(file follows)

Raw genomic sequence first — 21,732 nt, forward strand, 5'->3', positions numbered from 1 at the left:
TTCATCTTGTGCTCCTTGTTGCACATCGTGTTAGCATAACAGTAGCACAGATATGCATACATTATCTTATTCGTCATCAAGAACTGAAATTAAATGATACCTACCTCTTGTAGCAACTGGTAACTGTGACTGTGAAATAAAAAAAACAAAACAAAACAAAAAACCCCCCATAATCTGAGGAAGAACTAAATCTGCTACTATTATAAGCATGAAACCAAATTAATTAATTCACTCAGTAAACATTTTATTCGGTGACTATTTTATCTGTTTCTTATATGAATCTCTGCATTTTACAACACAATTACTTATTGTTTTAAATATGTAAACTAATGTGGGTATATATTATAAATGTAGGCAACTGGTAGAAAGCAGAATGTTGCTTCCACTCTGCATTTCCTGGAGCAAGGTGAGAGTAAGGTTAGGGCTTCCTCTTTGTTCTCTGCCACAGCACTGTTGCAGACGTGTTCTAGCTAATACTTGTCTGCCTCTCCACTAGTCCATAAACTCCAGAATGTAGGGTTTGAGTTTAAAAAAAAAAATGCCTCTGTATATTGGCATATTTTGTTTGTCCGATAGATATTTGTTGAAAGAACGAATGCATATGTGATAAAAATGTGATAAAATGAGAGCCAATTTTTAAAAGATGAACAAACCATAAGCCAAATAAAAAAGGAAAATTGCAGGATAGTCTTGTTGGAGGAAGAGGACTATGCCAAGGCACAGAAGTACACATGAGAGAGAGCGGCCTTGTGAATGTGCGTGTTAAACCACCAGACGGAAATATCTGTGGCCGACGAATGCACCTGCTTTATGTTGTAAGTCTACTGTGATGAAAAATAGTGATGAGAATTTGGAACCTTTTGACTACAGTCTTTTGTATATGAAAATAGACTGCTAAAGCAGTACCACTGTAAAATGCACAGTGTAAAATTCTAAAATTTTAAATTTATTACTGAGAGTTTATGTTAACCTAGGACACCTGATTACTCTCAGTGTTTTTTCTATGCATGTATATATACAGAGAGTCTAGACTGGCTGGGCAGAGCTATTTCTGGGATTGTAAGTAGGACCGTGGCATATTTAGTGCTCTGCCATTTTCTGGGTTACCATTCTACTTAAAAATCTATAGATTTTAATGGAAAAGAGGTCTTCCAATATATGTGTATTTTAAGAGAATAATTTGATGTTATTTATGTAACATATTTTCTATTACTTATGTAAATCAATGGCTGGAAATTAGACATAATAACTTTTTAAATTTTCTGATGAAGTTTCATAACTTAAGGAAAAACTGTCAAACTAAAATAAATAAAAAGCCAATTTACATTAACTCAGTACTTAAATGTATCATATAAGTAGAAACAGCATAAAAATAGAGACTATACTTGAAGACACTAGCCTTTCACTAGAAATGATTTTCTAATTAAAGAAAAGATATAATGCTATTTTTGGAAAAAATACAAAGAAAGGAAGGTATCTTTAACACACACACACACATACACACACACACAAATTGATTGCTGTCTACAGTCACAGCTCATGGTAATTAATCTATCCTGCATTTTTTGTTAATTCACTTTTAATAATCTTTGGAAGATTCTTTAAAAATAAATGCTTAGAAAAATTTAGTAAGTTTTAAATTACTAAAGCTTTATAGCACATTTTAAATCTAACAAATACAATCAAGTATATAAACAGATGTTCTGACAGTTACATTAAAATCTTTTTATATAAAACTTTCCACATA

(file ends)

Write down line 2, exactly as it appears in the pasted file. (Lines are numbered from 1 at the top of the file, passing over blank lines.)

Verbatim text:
TTCATCTTGTGCTCCTTGTTGCACATCGTGTTAGCATAACAGTAGCACAGATATGCATACATTATCTTATTCGTCATCAAGAACTGAAATTAAATGATACCTACCTCTTGTAGCAACTGGTAACTGTGACTGTGAAATAAAAAAAACAAAACAAAACAAAAAACCCCCCATAATCTGAGGAAGAACTAAATCTGCTACTATTATAAGCATGAAACCAAATTAATTAATTCACTCAGTAAACATTTTATTCGGTGACTATTTTATCTGTTTCTTATATGAATCTCTGCATTTTACAACACAATTACTTATTGTTTTAAATATGTAAACTAATGTGGGTATATATTATAAATGTAGGCAACTGGTAGAAAGCAGAATGTTGCTTCCACTCTGCATTTCCTGGAGCAAGGTGAGAGTAAGGTTAGGGCTTCCTCTTTGTTCTCTGCCACAGCACTGTTGCAGACGTGTTCTAGCTAATACTTGTCTGCCTCTCCACTAGTCCATAAACTCCAGAATGTAGGGTTTGAGTTTAAAAAAAAAAATGCCTCTGTATATTGGCATATTTTGTTTGTCCGATAGATATTTGTTGAAAGAACGAATGCATATGTGATAAAAATGTGATAAAATGAGAGCCAATTTTTAAAAGATGAACAAACCATAAGCCAAATAAAAAAGGAAAATTGCAGGATAGTCTTGTTGGAGGAAGAGGACTATGCCAAGGCACAGAAGTACACATGAGAGAGAGCGGCCTTGTGAATGTGCGTGTTAAACCACCAGACGGAAATATCTGTGGCCGACGAATGCACCTGCTTTATGTTGTAAGTCTACTGTGATGAAAAATAGTGATGAGAATTTGGAACCTTTTGACTACAGTCTTTTGTATATGAAAATAGACTGCTAAAGCAGTACCACTGTAAAATGCACAGTGTAAAATTCTAAAATTTTAAATTTATTACTGAGAGTTTATGTTAACCTAGGACACCTGATTACTCTCAGTGTTTTTTCTATGCATGTATATATACAGAGAGTCTAGACTGGCTGGGCAGAGCTATTTCTGGGATTGTAAGTAGGACCGTGGCATATTTAGTGCTCTGCCATTTTCTGGGTTACCATTCTACTTAAAAATCTATAGATTTTAATGGAAAAGAGGTCTTCCAATATATGTGTATTTTAAGAGAATAATTTGATGTTATTTATGTAACATATTTTCTATTACTTATGTAAATCAATGGCTGGAAATTAGACATAATAACTTTTTAAATTTTCTGATGAAGTTTCATAACTTAAGGAAAAACTGTCAAACTAAAATAAATAAAAAGCCAATTTACATTAACTCAGTACTTAAATGTATCATATAAGTAGAAACAGCATAAAAATAGAGACTATACTTGAAGACACTAGCCTTTCACTAGAAATGATTTTCTAATTAAAGAAAAGATATAATGCTATTTTTGGAAAAAATACAAAGAAAGGAAGGTATCTTTAACACACACACACACATACACACACACACAAATTGATTGCTGTCTACAGTCACAGCTCATGGTAATTAATCTATCCTGCATTTTTTGTTAATTCACTTTTAATAATCTTTGGAAGATTCTTTAAAAATAAATGCTTAGAAAAATTTAGTAAGTTTTAAATTACTAAAGCTTTATAGCACATTTTAAATCTAACAAATACAATCAAGTATATAAACAGATGTTCTGACAGTTACATTAAAATCTTTTTATATAAAACTTTCCACATA